Dean Rohrer

Agression d’état et passivité judiciaire

WASHINGTON – Lorsque les états membres de la Cour Pénale Internationale se réuniront ce mois-ci à Kampala en Ouganda pour une conférence de révision du travail de la CPI, ils devront débattre de l’éventualité d’amender les statuts de la CPI pour lui permettre d’ajouter le crime d’agression à ses compétences. Cette question avait été différée lors de l’adoption des statuts en 1998. Ma propre expérience de procureur international, et soutien inconditionnel de la CPI, m’autorise à dire que se serait une grave erreur que d’ajouter le crime d’agression à la juridiction de la cour. Il serait bon de différer à nouveau cette question.

A tout point de vue, la CPI a connu un démarrage remarquable en ralliant un soutien international et en démontrant son potentiel pour confronter les problèmes d’impunité officielle pour les crimes internationaux graves. Mais la cour s’est aussi vu reprocher un excès de politisation, et continue à apprendre, en tant qu’institution, comment exercer efficacement sa juridiction sur le génocide, les crimes contre l’humanité et les crimes de guerre.

Lorsque les membres de la CPI débattront de savoir s’il faut ajouter les crimes d’agression à ses compétences, ils ne devraient pas oublier l’expérience du Tribunal Pénal International pour l’ex-Yougoslavie (TPIY), qui a aussi abordé les questions de génocide, des crimes contre l’humanité et des crimes de guerre.

To continue reading, please log in or enter your email address.

Registration is quick and easy and requires only your email address. If you already have an account with us, please log in. Or subscribe now for unlimited access.

required

Log in

http://prosyn.org/mSgsdUa/fr;
  1. China corruption Isaac Lawrence/Getty Images

    The Next Battle in China’s War on Corruption

    • Chinese President Xi Jinping knows well the threat that corruption poses to the authority of the Communist Party of China and the state it controls.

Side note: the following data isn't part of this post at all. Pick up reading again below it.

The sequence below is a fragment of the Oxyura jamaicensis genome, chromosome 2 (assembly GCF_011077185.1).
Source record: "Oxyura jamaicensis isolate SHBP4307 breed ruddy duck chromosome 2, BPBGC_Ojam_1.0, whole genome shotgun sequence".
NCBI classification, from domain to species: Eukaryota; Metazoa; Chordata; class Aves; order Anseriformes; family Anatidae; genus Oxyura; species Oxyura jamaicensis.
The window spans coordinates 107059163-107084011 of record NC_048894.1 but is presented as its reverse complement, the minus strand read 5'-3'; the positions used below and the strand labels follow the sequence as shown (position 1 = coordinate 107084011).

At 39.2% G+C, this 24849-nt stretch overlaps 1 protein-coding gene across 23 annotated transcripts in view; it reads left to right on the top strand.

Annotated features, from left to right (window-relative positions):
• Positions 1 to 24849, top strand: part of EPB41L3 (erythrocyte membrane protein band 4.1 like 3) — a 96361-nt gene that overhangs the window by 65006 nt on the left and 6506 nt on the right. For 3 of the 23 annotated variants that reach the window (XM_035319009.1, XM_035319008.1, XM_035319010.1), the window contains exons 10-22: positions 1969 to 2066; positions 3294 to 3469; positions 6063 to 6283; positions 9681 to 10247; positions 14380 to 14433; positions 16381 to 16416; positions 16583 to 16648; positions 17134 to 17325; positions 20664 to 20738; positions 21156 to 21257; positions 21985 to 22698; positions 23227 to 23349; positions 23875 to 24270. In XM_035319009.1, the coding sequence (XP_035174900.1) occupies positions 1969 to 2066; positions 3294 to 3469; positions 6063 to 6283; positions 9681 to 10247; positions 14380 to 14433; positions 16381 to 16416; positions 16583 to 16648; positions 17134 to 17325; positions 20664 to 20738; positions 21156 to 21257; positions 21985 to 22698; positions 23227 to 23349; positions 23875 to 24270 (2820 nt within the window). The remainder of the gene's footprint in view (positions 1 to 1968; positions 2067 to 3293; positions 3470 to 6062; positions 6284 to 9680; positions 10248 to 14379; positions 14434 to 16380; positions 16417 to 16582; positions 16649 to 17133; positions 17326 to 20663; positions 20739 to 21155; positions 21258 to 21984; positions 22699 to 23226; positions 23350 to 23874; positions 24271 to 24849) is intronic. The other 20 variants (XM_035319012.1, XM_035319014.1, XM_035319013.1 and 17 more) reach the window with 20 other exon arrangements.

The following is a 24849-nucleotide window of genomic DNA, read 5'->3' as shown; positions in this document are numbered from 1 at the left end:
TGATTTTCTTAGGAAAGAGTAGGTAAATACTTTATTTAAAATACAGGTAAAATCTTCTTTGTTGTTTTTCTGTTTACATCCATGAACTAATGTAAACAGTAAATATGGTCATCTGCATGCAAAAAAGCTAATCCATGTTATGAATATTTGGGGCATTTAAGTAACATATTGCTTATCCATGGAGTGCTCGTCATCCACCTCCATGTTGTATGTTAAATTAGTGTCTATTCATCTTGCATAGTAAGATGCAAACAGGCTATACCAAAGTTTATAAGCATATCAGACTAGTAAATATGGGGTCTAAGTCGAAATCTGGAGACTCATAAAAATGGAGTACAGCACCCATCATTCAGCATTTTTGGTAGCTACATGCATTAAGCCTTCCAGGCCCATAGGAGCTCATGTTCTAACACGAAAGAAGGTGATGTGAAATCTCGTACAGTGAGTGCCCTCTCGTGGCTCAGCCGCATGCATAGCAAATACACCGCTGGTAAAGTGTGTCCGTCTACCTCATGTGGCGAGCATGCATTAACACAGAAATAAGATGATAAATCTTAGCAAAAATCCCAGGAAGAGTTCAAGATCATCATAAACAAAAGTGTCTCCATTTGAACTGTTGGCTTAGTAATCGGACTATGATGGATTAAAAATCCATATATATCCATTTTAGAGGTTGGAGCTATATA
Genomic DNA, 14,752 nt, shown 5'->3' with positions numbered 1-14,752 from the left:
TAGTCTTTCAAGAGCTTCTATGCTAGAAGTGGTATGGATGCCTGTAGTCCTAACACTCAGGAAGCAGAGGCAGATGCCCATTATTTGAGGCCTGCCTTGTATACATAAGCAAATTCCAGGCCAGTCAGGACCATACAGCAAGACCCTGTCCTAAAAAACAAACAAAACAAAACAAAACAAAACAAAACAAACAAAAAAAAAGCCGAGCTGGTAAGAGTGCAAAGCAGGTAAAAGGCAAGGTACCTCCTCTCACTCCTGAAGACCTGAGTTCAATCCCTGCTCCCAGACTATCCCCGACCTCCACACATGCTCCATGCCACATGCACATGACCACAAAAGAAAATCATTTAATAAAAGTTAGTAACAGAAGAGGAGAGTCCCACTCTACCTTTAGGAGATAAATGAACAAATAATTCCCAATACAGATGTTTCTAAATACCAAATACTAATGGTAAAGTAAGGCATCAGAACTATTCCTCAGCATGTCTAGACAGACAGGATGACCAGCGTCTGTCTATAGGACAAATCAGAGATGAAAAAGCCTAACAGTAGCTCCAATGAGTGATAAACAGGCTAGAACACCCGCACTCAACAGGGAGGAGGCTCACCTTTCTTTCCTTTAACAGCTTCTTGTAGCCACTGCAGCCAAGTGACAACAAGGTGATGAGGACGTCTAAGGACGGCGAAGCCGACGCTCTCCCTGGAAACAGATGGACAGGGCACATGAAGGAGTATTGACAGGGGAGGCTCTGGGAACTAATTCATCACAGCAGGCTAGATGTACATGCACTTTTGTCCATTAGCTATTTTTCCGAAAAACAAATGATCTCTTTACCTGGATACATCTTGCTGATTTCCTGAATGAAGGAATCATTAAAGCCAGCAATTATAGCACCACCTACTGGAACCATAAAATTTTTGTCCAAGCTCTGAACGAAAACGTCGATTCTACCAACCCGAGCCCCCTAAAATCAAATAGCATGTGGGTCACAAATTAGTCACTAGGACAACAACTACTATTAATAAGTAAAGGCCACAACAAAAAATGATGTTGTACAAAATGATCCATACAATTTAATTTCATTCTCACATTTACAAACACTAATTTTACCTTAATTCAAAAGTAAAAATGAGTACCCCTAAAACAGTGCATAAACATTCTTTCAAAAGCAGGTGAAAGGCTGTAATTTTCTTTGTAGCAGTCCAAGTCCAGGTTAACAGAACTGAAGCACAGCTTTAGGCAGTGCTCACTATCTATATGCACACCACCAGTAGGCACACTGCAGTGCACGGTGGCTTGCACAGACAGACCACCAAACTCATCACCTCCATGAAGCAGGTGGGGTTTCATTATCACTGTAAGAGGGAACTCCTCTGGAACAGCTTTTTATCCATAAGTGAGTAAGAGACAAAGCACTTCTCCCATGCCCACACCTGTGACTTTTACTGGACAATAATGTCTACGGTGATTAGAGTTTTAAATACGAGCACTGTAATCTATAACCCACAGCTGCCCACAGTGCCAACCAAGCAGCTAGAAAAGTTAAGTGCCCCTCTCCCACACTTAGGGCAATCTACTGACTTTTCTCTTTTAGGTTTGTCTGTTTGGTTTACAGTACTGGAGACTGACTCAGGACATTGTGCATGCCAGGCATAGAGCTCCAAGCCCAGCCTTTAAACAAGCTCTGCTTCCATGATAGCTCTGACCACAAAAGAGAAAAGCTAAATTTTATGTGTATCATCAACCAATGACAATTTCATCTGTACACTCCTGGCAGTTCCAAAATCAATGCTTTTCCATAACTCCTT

• But moving beyond Xi's anti-corruption purge to build robust and lasting anti-graft institutions will not be easy, owing to enduring opportunities for bureaucratic capture.
  2. Italy unemployed demonstration SalvatoreEsposito/Barcroftimages / Barcroft Media via Getty Images

    Putting Europe’s Long-Term Unemployed Back to Work

    Across the European Union, millions of people who are willing and able to work have been unemployed for a year or longer, at great cost to social cohesion and political stability. If the EU is serious about stopping the rise of populism, it will need to do more to ensure that labor markets are working for everyone.

  3. Latin America market Federico Parra/Getty Images

    A Belt and Road for the Americas?

    In a time of global uncertainty, a vision of “made in the Americas” prosperity provides a unifying agenda for the continent. If implemented, the US could reassert its historical leadership among a group of countries that share its fundamental values, as well as an interest in inclusive economic growth and rising living standards.

  4. Startup office Mladlen Antonov/Getty Images

    How Best to Promote Research and Development

    Clearly, there is something appealing about a start-up-based innovation strategy: it feels democratic, accessible, and so California. But it is definitely not the only way to boost research and development, or even the main way, and it is certainly not the way most major innovations in the US came about during the twentieth century.

  5. Trump Trade speech Bill Pugliano/Getty Images .

    Preparing for the Trump Trade Wars

    In the first 11 months of his presidency, Donald Trump has failed to back up his words – or tweets – with action on a variety of fronts. But the rest of the world's governments, and particularly those in Asia and Europe, would be mistaken to assume that he won't follow through on his promised "America First" trade agenda.